Kansas City Mayor’s Office Opens Investigation into Use of Ryan White Funds
After federal officials in March sent a "scathing" letter to Kansas City Mayor Kay Barnes alleging that the city Health Department had failed to spend funding earmarked for AIDS drugs and minority health care, the mayor's office is investigating how the federal funds are being spent, the Kansas City Star reports. At issue is $3.3 million in federal funds the region received through the Ryan White CARE Act. The city Health Department is responsible for administering the funding over an 11-county area bridging Missouri and Kansas. On the local level, the funds are dispersed by the Ryan White Planning Council, a group of AIDS patients, city officials and representatives from AIDS service organizations, all appointed by the mayor. The Star reports that the council had planned to send federal officials a letter detailing the spending priorities for this year's grant, but Council Chair Marva Miller refused to sign it. Instead, Miller drafted her own letter alleging that funding, including $34,500 intended for minority AIDS services, was left unspent during the last fiscal year. The city Health Department refused to send the letter, saying it was "inaccurate" and had not been endorsed by the council. In addition, the department said that "bureaucratic delays" prevented the funding from being spent and that the remaining funds would be spent this year, if the federal government approved. Meanwhile, the mayor's office is organizing a 10-member "work group" to review management of the funds and make recommendations to on "how to improve" their disbursement. Their conclusions are expected in August (Bavley/McGuire, Kansas City Star, 6/5).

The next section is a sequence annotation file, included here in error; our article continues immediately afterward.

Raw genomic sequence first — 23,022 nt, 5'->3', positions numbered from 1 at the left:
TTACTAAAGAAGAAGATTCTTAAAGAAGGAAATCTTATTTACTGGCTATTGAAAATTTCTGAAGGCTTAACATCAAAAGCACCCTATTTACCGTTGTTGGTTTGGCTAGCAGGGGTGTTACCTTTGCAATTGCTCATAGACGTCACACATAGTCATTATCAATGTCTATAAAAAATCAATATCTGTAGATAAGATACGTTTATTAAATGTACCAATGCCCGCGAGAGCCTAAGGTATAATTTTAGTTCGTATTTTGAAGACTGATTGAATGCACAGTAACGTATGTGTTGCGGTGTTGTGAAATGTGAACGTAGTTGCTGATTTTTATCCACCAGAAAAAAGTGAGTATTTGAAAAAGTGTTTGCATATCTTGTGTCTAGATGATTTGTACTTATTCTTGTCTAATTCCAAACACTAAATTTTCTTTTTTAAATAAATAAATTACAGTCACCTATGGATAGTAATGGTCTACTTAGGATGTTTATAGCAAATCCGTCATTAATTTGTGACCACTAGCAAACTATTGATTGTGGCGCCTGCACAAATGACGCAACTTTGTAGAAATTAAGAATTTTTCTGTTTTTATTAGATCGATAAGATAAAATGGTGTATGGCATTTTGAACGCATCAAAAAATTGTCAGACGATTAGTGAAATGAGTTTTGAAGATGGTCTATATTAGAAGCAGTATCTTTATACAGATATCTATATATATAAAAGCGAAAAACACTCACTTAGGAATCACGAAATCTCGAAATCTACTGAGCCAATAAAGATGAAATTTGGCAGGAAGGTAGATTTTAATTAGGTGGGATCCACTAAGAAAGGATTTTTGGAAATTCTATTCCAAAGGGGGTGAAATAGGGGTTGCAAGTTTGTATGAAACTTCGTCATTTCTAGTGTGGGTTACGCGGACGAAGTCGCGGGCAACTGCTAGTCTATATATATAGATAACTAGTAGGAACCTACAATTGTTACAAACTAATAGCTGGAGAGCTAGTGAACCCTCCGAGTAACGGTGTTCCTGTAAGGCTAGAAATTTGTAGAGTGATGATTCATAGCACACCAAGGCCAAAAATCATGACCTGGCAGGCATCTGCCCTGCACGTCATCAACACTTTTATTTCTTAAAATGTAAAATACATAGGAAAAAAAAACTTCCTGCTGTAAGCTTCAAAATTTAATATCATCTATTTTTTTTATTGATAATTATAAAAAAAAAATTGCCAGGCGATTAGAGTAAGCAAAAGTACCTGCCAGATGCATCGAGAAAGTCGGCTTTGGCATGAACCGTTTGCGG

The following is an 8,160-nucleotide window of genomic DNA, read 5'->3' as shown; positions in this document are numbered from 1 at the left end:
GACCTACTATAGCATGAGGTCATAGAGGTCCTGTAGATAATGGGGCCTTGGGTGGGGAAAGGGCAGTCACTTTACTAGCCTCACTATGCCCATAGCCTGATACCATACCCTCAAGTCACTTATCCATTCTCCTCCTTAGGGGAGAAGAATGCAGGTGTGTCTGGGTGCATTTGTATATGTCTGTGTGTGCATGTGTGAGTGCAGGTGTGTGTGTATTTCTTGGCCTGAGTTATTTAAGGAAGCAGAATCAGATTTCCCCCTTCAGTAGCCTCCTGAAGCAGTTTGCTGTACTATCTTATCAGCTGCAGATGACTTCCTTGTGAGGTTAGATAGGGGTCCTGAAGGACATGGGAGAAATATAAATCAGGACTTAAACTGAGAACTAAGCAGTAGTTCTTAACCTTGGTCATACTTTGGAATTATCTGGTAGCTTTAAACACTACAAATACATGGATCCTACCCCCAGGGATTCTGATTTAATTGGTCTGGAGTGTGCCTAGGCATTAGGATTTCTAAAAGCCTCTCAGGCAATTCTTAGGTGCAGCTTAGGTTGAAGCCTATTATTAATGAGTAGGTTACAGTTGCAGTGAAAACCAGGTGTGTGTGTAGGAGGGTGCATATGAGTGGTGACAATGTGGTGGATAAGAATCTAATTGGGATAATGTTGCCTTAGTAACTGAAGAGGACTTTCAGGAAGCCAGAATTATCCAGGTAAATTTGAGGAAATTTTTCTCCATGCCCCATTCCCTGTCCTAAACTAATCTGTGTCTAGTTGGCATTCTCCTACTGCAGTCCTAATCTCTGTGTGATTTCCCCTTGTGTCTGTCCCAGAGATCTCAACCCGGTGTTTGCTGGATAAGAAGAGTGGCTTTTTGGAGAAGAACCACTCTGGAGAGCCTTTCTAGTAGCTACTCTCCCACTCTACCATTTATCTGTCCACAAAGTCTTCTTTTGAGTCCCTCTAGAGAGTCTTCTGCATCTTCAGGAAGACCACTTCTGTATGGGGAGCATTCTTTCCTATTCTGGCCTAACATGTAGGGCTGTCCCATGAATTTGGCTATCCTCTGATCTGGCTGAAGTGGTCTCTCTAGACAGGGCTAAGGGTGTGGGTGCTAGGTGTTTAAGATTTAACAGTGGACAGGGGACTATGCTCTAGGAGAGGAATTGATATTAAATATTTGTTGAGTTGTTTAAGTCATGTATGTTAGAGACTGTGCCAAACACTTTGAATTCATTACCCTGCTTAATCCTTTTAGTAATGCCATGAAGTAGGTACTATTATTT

'Fix' the Problem, Star Says
Noting that Kansas City "historically" has had a "well coordinated and cooperative effort" to care for AIDS patients, a Star editorial states that the "highest priority" during the mayor's investigation "must be the welfare of people who need the help." The editorial says that an investigation should strive to determine the problems with distributing the funds and "fix" the situation. Stating that while the mayor's office may be "the right place to start" the investigation, the editorial says that an independent source "may be useful" to implement any required solutions. The editorial concludes, "If these recent complaints indicate that something fundamental is amiss in the area's effort to help people with AIDS, those problems must be solved quickly. But whether there are real troubles or merely complaints, the current inquiry should be expeditious and should keep the welfare of people being helped as the highest goal" (Kansas City Star, 6/5).